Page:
So my question is, do we think of these shapes as unflattering because they really are unflattering (i.e. not many people can pull them off) or because they don't define the human (female) body in the same way as, say, a tailored jacket or a form-fitting dress? To what extent are our ideas about flattery shaped by contemporary standards of beauty and conventions around getting dressed?

All of this is not to argue with Angie that the coat doesn’t need tweaking (it does) but more to consider what we think of as flattering.  Are there things that look great on you that no-one else can wear? Or is there something universally considered flattering that doesn’t suit you at all? Do you ever put an effect you want to create above flattering, or are you always going for JFE?

Ladies, what does flattering mean to you?


Settling into Bright Winter (long)

Thanks to another thread I got wrapped up trying to understand seasonal colour analysis. I’ve looked into this before, but been disheartened by the reports of analysts getting it so wrong. But there’s merit in trying to understand what colours work when dissecting your style, so I gave it another go.

I started out with contrast, something that doesn’t get talked about much in SCA. I found some very useful posts on the menswear blogs:

From this I determined that my colouring is medium to high contrast.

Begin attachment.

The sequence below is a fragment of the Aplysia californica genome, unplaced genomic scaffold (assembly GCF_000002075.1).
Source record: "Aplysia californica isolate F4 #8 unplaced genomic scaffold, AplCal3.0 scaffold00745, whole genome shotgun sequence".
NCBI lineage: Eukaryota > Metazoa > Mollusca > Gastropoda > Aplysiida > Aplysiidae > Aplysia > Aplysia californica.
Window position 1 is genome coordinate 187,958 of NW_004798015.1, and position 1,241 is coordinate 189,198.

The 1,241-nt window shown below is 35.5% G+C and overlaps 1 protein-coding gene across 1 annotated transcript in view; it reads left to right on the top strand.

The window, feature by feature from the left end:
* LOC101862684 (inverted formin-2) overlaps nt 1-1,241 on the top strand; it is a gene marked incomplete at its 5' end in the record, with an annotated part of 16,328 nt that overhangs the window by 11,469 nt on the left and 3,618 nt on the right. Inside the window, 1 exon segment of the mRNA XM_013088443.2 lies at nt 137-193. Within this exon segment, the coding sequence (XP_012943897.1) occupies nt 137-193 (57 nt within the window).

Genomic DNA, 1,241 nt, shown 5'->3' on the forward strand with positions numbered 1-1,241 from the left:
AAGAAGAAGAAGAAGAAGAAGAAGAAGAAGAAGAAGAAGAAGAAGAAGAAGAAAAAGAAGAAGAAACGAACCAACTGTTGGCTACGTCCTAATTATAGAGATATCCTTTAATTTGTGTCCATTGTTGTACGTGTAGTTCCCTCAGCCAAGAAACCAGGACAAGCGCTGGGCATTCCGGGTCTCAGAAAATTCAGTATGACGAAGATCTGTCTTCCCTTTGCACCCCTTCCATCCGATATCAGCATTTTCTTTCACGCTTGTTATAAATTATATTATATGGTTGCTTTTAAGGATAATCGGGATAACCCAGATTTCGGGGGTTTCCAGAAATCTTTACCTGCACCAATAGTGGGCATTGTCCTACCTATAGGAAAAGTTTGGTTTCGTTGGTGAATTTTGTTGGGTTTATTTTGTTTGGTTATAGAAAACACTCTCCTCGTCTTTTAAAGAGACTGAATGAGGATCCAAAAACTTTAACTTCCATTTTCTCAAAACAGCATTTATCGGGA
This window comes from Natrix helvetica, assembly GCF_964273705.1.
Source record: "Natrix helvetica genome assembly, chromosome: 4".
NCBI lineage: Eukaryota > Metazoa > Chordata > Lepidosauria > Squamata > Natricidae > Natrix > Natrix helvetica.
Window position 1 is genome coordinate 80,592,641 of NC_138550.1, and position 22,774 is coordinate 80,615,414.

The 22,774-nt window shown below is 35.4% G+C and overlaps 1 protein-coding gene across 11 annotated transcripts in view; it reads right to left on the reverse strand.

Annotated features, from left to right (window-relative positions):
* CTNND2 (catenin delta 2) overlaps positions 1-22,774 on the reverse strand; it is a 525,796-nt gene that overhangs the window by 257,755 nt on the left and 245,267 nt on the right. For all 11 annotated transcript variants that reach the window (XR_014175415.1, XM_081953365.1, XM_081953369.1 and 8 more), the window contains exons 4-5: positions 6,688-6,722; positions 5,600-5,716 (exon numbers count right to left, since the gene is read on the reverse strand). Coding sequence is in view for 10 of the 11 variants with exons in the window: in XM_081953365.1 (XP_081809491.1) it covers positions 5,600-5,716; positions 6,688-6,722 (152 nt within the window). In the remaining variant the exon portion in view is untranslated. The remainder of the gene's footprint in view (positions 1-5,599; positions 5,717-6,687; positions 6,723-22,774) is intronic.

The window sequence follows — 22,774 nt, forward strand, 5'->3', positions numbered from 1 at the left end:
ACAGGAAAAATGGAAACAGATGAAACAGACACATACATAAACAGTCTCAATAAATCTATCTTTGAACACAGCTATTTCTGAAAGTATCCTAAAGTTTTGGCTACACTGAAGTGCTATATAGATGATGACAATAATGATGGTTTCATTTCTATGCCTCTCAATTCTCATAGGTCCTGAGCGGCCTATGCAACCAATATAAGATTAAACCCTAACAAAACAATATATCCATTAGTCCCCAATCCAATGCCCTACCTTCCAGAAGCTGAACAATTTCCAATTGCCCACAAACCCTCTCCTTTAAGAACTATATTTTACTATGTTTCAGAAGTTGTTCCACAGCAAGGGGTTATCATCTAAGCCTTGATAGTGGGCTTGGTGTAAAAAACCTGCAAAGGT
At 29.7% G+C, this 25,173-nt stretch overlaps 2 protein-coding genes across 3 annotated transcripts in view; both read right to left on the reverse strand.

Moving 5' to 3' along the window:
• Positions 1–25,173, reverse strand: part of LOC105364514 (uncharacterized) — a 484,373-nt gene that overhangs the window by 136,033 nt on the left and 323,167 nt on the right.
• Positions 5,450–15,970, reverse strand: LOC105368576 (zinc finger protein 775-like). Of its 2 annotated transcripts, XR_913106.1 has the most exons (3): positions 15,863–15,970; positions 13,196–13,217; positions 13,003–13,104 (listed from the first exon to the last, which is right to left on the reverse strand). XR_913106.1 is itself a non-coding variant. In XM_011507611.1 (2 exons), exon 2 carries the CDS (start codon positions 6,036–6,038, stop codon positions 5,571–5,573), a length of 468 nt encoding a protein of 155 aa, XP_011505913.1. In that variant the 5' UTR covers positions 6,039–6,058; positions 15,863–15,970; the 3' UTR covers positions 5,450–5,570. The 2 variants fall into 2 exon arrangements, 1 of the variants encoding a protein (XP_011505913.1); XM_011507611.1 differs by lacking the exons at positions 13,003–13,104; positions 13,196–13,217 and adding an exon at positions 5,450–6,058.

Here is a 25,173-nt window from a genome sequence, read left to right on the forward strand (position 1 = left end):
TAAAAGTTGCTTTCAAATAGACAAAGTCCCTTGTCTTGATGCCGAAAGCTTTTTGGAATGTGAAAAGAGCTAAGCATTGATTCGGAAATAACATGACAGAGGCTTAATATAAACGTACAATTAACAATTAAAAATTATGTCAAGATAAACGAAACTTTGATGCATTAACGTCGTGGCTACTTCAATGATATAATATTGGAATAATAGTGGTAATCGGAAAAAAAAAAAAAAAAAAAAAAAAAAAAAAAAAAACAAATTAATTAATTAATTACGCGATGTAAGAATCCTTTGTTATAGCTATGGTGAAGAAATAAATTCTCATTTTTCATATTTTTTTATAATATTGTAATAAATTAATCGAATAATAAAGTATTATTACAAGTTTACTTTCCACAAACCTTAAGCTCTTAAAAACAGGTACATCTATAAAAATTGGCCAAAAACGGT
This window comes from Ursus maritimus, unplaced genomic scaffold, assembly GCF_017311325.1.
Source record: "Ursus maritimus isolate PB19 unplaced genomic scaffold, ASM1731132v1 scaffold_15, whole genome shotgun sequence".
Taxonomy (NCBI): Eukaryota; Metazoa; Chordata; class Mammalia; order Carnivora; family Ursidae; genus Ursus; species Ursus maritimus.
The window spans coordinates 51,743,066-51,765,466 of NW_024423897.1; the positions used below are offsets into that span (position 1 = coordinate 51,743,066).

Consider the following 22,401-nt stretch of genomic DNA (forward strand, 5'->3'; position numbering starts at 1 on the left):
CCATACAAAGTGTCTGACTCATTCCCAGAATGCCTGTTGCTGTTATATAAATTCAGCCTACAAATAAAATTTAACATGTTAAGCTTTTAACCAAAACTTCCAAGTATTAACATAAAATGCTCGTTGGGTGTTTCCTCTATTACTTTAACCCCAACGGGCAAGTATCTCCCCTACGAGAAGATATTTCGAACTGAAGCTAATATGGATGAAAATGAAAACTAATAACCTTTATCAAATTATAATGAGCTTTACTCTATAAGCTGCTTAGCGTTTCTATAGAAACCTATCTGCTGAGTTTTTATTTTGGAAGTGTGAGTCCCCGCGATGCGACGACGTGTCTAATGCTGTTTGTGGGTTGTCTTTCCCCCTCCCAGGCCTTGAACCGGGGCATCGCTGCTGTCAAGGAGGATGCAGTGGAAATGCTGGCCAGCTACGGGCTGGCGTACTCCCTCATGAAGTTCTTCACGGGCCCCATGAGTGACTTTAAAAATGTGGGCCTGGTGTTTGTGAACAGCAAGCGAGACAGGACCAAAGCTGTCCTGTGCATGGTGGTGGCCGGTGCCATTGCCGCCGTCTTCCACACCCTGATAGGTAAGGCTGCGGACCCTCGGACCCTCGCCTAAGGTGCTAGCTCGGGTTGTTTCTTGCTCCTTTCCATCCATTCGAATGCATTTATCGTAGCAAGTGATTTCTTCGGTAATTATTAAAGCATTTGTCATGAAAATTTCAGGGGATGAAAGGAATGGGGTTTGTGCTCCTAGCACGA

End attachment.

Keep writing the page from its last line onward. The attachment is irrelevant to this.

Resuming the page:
Then I found out about how the 12 sub-seasons relate to one another on a continuum of warm and cool, dark and light, soft and clear, shown here as a wheel:

I learned from 12 blueprints that your season is decided by The Most Important Thing, which will be one of the parameters of SCA that correspond to the three basic colour components:

  • Hue - warm or cool
  • Value - light or deep
  • Saturation - soft or clear

All of this makes some kind of sense from a colour theory perspective. I decided it was easier to do this by figuring out what I’m not as well as what I am.

  • I’m neither light nor dark. My natural hair colour is dark ash, my eyes dark blue green with flecks of gold. I have very fair, almost translucent skin with a pink undertone. 
  • I skew cool. My veins are blue. I look better in hot pink than I do in orange. That means I’m somewhere in Winter or Summer.
  • But there’s warmth. I have freckles. I usually wear silver jewellery but gold looks OK too. After years of experimenting, I’ve decided my best hair colour is red. This rules out True Winter or True Summer.